Building Nigeria’s Image: The FAPRA’s Option


“The image of our country has been battered at home and abroad; more by our own mishandling and mismanagement than by anything else” – President Olusegun Obasanjo

President Olusegun Obasanjo made the admission above at the launching of the “Nigerian Image Project” at the Presidential Villa, Abuja where he approved the earmarking of over N600 million for the purpose of promoting the nation’s image at home and abroad.

The project which was initiated and organized by the Minister of Information and National Orientation, Chief Chukwuemeka Chikelu, is timely. One hopes that the government and captains of industry, who are involved would pursue the execution of the programme with all seriousness and determination. The new initiative of the young and ebullient Minister of Information will also correct the impression that in the last one year, he has only excelled in tactical and cautious appearance in the defence of government policy to avoid reckless pronouncement and unwarranted controversy.

The Minister who represented President Obasanjo at the last All African Public Relations Conference organized by Federation of African Public Relations Association (FAPRA) with the theme “Africa, Good Governance and the Challenges of Public Relations,” might have been impressed and motivated by the quality of papers and recommendations on how the African nation could redeem its sullied global image.

The one-week international conference hosted by Nigeria was well attended and sponsored by more than 20 big corporate organizations. The packaging, which was spearheaded by a Nigerian and Secretary-General of the body, Mallam Kabir Dangogo, was not only about speeches, perfect arrangement and coordination of the event but practical solutions were also proffered to enhance the most populous black nation’s image. It was a forum that all elements of PR were implemented that drew wide commendation by local and foreign media.

It was clear to all that much of the country’s progress and achievements have been beclouded and damaged by sheer weight of bad publicity and erroneous impression by the acts and actions of few individuals, corporate organizations and public officers whose activities have wrecked havoc on our reputation as the largest black nation in the world. By the launching of Nigerian Image Project one should ask: what does the country intend to achieve? how will it be accomplished? what are the parameters for the execution and how credible are those involved in its implementation?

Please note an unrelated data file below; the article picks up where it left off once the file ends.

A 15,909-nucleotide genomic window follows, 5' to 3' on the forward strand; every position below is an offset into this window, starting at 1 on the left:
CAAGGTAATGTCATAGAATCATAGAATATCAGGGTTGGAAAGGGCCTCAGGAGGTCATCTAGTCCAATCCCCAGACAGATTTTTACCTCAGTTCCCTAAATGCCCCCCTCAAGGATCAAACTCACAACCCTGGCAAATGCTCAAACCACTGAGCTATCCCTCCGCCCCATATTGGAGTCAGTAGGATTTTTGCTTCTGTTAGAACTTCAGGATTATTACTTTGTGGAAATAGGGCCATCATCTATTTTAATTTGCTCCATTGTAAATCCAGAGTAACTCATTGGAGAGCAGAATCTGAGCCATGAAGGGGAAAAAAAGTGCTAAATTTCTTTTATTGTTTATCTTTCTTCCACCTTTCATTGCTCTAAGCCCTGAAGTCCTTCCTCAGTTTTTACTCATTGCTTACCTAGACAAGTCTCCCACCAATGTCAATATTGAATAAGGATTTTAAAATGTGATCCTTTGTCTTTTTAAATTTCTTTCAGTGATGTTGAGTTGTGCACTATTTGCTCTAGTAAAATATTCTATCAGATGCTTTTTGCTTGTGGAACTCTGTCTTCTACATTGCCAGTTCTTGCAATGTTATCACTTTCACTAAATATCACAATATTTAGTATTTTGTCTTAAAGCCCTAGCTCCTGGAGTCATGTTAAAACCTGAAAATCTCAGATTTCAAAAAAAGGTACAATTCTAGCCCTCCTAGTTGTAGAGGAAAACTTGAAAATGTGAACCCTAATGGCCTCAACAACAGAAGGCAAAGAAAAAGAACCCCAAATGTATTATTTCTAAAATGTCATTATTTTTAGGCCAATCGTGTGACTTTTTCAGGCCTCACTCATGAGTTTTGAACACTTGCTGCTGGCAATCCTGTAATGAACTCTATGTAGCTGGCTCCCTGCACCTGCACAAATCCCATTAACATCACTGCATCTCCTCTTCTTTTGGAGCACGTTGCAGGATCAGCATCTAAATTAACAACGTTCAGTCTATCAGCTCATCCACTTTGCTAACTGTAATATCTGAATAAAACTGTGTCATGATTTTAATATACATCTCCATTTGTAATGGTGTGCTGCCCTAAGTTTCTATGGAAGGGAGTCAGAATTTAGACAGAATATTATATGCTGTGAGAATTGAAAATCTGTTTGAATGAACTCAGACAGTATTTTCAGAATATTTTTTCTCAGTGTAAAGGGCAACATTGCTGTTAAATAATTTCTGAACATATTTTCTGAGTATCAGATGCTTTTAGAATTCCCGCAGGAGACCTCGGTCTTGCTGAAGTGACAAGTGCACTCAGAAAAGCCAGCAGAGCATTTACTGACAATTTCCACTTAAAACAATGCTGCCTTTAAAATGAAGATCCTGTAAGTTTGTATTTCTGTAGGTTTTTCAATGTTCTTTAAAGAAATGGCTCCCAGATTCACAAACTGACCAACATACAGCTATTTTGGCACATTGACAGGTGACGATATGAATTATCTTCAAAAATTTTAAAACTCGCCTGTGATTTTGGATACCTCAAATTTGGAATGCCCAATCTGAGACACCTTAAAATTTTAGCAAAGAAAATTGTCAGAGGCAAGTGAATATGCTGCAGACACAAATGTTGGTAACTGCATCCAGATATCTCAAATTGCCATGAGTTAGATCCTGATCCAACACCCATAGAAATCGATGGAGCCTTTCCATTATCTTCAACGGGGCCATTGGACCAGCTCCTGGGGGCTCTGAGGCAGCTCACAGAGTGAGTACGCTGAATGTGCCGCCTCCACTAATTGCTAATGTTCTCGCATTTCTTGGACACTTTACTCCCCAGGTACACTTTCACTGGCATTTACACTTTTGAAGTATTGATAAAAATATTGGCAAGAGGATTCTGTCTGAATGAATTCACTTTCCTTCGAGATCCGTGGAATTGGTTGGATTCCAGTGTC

The problem of image building of a country like Nigeria, just like any other African country, is a very arduous task if it is intended to only attract the attention of foreign media. What make news from Africa, including Nigeria in foreign broadcast stations and print media are gory tales of war, hunger, disease, communal clashes and endemic corruption. The same media devote more time and space to promoting their entertainers, sportsmen and women as heroes and models to be adored.

It is not deniable that a lot of vices have continuously bedeviled the level of our progress. It easy to mention over-reported corruption, insecurity, fraudulent practices (419), human and drug trafficking, money laundry, degeneration of moral and ethical values, indiscipline, violent crimes, incessant labour strike, political rascality, communal and ethical crises, disrespect to the rule of law, shameful judicial pronouncements, and non-challant attitude to public opinion. Though some of these are purely exaggerated. It was unanimously agreed at the FAPRA conference that since public relations examines pitfalls and proffer practical solutions, African governments should institute measures to counter all negative factors that impede the flow of investments into the continent before selling itself to the outside world. Like bad products no amount of marketing strategies, advertising and publicity expended in promoting appalling programmes and policies can yield desired fruits. The country must therefore genuinely assess its problems and critically face and examine the ills in the society and eradicate them, so that Nigerian would develop passion for their country for the global community to have the same for us.